Their biggest threat is getting caught and drowning in gill nets set for totoaba, a large grouper-like fish sold as sea bass. Catching totoaba is now forbidden because it has been nearly fished to extinction, but fishermen continue to seek it, inadvertently killing vaquita in the process.

"Enforcement is the key," said Carlos Navarro, a biologist and editor for the Intercultural Center for the Study of Deserts and Oceans, a conservation group based in Puerto Penasco and Lukeville, Ariz. "If one fishing boat goes out, the rest will follow."

Navarro has seen fishermen rescue a vaquita beached in shallow water. He also has picked up carcasses of dead vaquita in municipal dumps of fishing villages. Building the fishermen's trust is the first step to getting across the value of the reserve and of protecting the vaquita.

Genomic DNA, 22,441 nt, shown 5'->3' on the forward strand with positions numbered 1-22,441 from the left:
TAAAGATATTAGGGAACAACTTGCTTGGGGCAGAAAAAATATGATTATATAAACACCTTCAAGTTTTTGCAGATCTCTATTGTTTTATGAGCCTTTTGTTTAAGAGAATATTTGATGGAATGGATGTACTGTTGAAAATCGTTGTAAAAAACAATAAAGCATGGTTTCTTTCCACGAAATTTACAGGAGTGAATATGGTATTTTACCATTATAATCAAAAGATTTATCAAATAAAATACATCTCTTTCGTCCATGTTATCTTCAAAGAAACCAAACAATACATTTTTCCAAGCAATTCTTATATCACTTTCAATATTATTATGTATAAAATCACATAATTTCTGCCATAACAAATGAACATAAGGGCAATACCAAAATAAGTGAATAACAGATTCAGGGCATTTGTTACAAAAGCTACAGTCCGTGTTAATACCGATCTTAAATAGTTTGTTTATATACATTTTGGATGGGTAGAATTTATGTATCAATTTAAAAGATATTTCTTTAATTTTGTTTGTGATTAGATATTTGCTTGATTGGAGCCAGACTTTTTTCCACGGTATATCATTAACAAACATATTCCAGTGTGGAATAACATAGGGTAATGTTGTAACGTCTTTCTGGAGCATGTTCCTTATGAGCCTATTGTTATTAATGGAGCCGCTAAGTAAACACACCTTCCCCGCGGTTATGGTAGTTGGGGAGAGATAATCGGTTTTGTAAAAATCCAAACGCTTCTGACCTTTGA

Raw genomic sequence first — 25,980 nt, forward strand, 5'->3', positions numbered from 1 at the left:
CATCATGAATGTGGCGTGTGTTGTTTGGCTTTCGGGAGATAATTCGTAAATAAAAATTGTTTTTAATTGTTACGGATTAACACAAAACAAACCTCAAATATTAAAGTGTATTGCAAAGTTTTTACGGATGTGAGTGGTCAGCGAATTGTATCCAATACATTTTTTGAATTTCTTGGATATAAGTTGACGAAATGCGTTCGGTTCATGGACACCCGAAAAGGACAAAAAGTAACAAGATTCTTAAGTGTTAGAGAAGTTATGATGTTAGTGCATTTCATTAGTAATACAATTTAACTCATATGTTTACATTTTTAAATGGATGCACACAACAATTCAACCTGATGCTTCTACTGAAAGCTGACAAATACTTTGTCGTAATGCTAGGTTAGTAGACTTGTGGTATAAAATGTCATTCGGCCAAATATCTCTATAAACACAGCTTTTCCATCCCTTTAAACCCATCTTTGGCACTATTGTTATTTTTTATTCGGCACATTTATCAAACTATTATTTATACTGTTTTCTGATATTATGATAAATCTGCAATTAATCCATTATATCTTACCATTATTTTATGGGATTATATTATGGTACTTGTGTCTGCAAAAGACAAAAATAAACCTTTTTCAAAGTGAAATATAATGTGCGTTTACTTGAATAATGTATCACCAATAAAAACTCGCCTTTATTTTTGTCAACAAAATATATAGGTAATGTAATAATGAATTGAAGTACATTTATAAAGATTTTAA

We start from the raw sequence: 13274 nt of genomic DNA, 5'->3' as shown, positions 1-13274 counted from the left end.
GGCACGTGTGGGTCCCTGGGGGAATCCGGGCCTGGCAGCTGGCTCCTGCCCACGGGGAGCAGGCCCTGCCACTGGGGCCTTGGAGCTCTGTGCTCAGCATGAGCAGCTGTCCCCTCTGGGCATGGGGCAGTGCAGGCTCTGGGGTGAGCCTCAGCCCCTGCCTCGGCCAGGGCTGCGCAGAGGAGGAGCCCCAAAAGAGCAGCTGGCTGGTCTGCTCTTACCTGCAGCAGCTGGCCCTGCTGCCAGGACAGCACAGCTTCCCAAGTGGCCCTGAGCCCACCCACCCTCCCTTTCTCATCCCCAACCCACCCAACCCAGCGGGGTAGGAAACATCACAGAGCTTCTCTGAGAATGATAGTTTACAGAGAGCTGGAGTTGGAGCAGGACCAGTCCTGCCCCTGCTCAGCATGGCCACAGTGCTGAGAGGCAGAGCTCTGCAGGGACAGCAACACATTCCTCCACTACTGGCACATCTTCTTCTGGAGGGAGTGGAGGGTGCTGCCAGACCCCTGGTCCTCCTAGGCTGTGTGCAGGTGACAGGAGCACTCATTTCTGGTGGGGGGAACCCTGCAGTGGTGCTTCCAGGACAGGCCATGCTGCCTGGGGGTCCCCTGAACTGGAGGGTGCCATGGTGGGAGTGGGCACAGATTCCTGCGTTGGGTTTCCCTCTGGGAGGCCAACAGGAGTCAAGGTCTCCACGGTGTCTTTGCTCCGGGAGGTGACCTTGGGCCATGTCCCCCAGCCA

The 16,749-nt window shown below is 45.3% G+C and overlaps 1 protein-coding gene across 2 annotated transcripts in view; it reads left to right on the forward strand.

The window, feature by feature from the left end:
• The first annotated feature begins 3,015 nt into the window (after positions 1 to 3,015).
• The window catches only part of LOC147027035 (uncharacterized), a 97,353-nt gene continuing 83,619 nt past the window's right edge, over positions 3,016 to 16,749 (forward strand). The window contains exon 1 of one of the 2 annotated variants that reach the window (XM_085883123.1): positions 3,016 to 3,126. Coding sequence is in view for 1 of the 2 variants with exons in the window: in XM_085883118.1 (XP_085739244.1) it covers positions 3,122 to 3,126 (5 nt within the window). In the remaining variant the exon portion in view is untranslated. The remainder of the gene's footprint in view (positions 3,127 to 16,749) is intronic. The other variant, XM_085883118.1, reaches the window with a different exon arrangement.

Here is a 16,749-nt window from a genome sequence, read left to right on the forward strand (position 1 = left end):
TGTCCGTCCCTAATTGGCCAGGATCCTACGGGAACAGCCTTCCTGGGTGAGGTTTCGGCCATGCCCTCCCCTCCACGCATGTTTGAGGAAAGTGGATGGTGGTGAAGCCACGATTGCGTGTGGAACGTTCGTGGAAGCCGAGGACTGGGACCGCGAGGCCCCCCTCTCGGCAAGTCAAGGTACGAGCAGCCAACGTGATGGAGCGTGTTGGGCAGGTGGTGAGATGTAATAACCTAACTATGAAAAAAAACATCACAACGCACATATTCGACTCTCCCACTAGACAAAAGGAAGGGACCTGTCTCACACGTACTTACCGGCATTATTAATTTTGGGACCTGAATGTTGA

"Most fishermen have not seen a vaquita, they truly believe it's a myth," said Navarro. "They don't trust biologists."

Blue waters

Flying across the upper Gulf and the Colorado delta region, it's easy to see how the two ecosystems are linked. For countless years, the Colorado River flowed unimpeded from its headwaters in the Rocky Mountains through the Grand Canyon and Arizona desert before finally emptying into a broad delta at the Gulf of California.

This confluence of silt-laden fresh water and nutrient-laden sea water created a rich habitat. Groves of cottonwood and willow hid bobcat, coyote, deer and the great jaguar, dubbed by the locals "el tigre."

Quail, geese, cranes and untold species of shorebirds crowded the estuary. After a three-week canoe trip through the area in 1922, naturalist Aldo Leopold described the scene in an essay entitled "The Green Lagoons":

"On the map, the delta was bisected by the river, but in fact the river was nowhere and everywhere, for he (the river) could not decide which of a hundred green lagoons offered the most pleasant and least speedy path to the gulf. ... For the last word in procrastination, go travel with a river reluctant to lose his freedom in the sea."